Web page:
"Then I saw thrones, and they sat on them, and judgment was given to them. And I saw the souls of those who had been beheaded because of their testimony of Jesus and because of the word of God, and those who had not worshiped the beast or his image, and had not received the mark on their forehead and on their hand; and they came to life and reigned with Christ for a thousand years." (Rev 20:4, NASB)

Some verses that identify the saints as those that will be involved in judging are:

"Until the Ancient of days came, and judgment was given to the saints of the most High; and the time came that the saints possessed the kingdom." (Dan 7:22)

"And the kingdom and dominion, and the greatness of the kingdom under the whole heaven, shall be given to the people of the saints of the most High, whose kingdom is an everlasting kingdom, and all dominions shall serve and obey him." (Dan 7:27)

"Do ye not know that the saints shall judge the world? and if the world shall be judged by you, are ye unworthy to judge the smallest matters? Know ye not that we shall judge angels? how much more things that pertain to this life?" (1 Cor 6:2-3)

Thrones. The reference to thrones also helps to identify these people. They are the overcomers mentioned in Revelation:

"To him that overcometh will I grant to sit with me in my throne, even as I also overcame, and am set down with my Father in his throne." (Rev 3:21)

This is not just a giant throne that can seat many people but shared authority. It's "reign with Him" not simply "sit in a chair with Him."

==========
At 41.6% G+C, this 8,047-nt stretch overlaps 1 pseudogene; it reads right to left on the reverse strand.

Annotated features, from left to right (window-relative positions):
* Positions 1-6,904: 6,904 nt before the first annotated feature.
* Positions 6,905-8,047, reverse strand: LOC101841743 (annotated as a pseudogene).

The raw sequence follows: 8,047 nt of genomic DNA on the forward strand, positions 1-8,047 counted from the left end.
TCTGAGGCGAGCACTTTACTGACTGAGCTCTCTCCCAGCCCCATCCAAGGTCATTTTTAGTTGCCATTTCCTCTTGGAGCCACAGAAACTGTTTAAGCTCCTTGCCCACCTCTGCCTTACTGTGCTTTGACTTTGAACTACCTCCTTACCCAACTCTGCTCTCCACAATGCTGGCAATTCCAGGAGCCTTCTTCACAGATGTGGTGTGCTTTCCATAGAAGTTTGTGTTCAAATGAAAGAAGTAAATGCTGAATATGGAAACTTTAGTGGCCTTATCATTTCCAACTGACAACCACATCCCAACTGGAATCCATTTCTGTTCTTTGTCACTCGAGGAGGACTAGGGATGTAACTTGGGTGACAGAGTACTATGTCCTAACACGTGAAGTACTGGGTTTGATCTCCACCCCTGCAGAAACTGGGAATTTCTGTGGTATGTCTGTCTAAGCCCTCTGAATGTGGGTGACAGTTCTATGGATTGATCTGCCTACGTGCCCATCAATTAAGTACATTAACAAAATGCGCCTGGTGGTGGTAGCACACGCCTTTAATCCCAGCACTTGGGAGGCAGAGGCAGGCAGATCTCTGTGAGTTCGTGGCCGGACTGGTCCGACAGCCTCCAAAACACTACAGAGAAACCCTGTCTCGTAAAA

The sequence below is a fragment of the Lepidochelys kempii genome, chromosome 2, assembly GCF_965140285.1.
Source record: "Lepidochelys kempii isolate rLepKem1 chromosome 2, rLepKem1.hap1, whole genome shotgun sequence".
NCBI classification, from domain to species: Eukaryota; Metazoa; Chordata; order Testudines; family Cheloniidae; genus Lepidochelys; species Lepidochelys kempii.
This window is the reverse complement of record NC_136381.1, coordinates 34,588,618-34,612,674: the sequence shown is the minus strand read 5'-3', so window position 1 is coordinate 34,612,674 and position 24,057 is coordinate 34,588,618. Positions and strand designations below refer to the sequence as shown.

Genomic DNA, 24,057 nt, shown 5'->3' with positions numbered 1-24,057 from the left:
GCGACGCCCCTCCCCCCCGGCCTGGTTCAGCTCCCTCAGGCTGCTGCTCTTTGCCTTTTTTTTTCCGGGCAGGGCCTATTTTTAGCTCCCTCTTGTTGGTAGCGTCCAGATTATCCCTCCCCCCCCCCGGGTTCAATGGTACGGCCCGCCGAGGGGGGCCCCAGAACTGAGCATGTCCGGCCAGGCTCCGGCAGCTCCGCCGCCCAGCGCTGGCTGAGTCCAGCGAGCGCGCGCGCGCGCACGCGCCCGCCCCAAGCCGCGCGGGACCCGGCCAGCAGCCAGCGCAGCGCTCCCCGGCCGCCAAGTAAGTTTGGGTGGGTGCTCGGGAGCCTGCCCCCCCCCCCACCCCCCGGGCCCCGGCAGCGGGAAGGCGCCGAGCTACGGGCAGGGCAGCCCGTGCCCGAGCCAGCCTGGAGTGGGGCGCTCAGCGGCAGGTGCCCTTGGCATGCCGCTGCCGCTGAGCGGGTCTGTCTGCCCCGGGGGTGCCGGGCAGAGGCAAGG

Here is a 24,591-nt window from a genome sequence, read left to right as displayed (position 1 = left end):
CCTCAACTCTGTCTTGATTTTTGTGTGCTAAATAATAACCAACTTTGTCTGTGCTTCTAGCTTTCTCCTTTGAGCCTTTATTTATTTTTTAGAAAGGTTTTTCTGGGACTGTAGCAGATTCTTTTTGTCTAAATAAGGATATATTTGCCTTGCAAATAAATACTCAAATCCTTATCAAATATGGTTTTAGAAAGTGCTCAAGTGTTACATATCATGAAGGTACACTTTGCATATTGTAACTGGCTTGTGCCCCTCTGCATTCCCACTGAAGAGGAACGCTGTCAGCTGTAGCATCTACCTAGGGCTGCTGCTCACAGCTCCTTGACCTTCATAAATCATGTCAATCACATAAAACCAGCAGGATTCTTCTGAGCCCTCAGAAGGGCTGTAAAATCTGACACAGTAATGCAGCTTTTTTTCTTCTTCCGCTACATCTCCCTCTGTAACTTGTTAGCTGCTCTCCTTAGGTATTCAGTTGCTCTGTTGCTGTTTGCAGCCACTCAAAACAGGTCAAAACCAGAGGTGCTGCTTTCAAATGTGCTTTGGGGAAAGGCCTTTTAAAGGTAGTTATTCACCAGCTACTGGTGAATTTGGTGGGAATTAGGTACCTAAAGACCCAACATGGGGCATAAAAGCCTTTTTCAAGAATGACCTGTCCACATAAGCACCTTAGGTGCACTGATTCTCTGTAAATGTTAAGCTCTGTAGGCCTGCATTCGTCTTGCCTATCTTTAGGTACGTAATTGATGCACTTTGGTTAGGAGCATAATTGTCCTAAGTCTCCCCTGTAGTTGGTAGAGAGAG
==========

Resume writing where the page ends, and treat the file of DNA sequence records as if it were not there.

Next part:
"If we suffer, we shall also reign with him: if we deny him, he also will deny us:" (2 Tim 2:12)

"He that overcometh shall inherit all things; and I will be his God, and he shall be my son." (Rev 21:7)

What does "all things" in the verse above include? What do you reign over? - a dominion. What is His dominion? Man was originally intended to have a vast dominion:

"Thou madest him [man] to have dominion over the works of thy hands; thou hast put all things under his feet:" (Psa 8:6)

There is another verse in Revelation that talks about a longer reign beyond the 1000 years of the millennium:

"And there shall be no night there; and they need no candle, neither light of the sun; for the Lord God giveth them light: and they shall reign for ever and ever." (Rev 22:5)

Judgment Before the Second Coming. Here is an interesting point. There must have been a judgment before the Second Coming because there is obviously a separation at that point between the saved and the lost.

"And then shall appear the sign of the Son of man in heaven: and then shall all the tribes of the earth mourn, and they shall see the Son of man coming in the clouds of heaven with power and great glory. And he shall send his angels with a great sound of a trumpet, and they shall gather together his elect from the four winds, from one end of heaven to the other." (Matt 24:30-31)

To better understand why the saints would be involved in judgment during the millennium we should consider the three phases of the last judgment.

Why Do the Saints Judge? If God has already made an investigation and judicial decision, the question is: how does the judgment referred to here ("judgment was given unto them") fit in? After all, this is after the Second Coming when, logically, every case must already have been decided.

The answer lies in the openness of God Himself.

"Surely the Lord GOD will do nothing, but he revealeth his secret unto his servants the prophets." (Amos 3:7)

"Come now, and let us reason together, saith the LORD: though your sins be as scarlet, they shall be as white as snow; though they be red like crimson, they shall be as wool." (Isa 1:18)

In fact, there is a sense in which God Himself is being judged to assess whether all of His actions have been appropriate.

"God forbid: yea, let God be true, but every man a liar; as it is written, That thou mightest be justified in thy sayings, and mightest overcome when thou art judged." (Rom 3:4)